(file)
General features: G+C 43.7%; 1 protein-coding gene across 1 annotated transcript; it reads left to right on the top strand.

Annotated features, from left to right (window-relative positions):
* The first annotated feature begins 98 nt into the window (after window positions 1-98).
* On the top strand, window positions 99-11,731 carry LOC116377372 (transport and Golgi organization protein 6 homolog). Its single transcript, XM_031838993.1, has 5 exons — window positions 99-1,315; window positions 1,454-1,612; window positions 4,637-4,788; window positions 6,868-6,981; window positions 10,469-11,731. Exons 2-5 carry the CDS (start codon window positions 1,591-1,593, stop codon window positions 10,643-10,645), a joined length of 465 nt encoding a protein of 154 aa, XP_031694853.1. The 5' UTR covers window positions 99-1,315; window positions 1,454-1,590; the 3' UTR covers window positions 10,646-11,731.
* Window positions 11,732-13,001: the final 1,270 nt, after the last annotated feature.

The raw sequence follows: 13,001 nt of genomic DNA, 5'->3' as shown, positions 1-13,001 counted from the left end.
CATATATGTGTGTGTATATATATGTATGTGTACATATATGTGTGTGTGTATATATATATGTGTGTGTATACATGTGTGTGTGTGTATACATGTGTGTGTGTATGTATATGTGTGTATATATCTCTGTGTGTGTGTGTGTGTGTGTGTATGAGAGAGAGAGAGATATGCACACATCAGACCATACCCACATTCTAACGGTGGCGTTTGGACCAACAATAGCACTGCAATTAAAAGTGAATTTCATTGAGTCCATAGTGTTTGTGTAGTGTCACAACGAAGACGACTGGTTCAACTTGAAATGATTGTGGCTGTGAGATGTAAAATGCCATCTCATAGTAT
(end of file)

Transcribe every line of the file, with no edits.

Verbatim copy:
General features: G+C 43.7%; 1 protein-coding gene across 1 annotated transcript; it reads left to right on the top strand.

Annotated features, from left to right (window-relative positions):
* The first annotated feature begins 98 nt into the window (after window positions 1-98).
* On the top strand, window positions 99-11,731 carry LOC116377372 (transport and Golgi organization protein 6 homolog). Its single transcript, XM_031838993.1, has 5 exons — window positions 99-1,315; window positions 1,454-1,612; window positions 4,637-4,788; window positions 6,868-6,981; window positions 10,469-11,731. Exons 2-5 carry the CDS (start codon window positions 1,591-1,593, stop codon window positions 10,643-10,645), a joined length of 465 nt encoding a protein of 154 aa, XP_031694853.1. The 5' UTR covers window positions 99-1,315; window positions 1,454-1,590; the 3' UTR covers window positions 10,646-11,731.
* Window positions 11,732-13,001: the final 1,270 nt, after the last annotated feature.

The raw sequence follows: 13,001 nt of genomic DNA, 5'->3' as shown, positions 1-13,001 counted from the left end.
CATATATGTGTGTGTATATATATGTATGTGTACATATATGTGTGTGTGTATATATATATGTGTGTGTATACATGTGTGTGTGTGTATACATGTGTGTGTGTATGTATATGTGTGTATATATCTCTGTGTGTGTGTGTGTGTGTGTGTATGAGAGAGAGAGAGATATGCACACATCAGACCATACCCACATTCTAACGGTGGCGTTTGGACCAACAATAGCACTGCAATTAAAAGTGAATTTCATTGAGTCCATAGTGTTTGTGTAGTGTCACAACGAAGACGACTGGTTCAACTTGAAATGATTGTGGCTGTGAGATGTAAAATGCCATCTCATAGTAT